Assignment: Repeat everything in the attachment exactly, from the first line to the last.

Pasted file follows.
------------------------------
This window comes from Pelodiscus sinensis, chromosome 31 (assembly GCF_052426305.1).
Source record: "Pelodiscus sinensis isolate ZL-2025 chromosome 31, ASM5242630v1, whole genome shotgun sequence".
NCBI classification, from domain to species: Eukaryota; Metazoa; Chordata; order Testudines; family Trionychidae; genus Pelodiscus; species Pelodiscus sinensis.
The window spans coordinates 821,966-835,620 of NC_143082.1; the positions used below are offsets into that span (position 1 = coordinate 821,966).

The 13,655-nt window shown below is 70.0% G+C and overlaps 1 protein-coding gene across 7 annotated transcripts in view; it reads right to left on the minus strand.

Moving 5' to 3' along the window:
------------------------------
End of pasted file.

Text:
This window comes from Pelodiscus sinensis, chromosome 31 (assembly GCF_052426305.1).
Source record: "Pelodiscus sinensis isolate ZL-2025 chromosome 31, ASM5242630v1, whole genome shotgun sequence".
NCBI classification, from domain to species: Eukaryota; Metazoa; Chordata; order Testudines; family Trionychidae; genus Pelodiscus; species Pelodiscus sinensis.
The window spans coordinates 821,966-835,620 of NC_143082.1; the positions used below are offsets into that span (position 1 = coordinate 821,966).

The 13,655-nt window shown below is 70.0% G+C and overlaps 1 protein-coding gene across 7 annotated transcripts in view; it reads right to left on the minus strand.

Moving 5' to 3' along the window: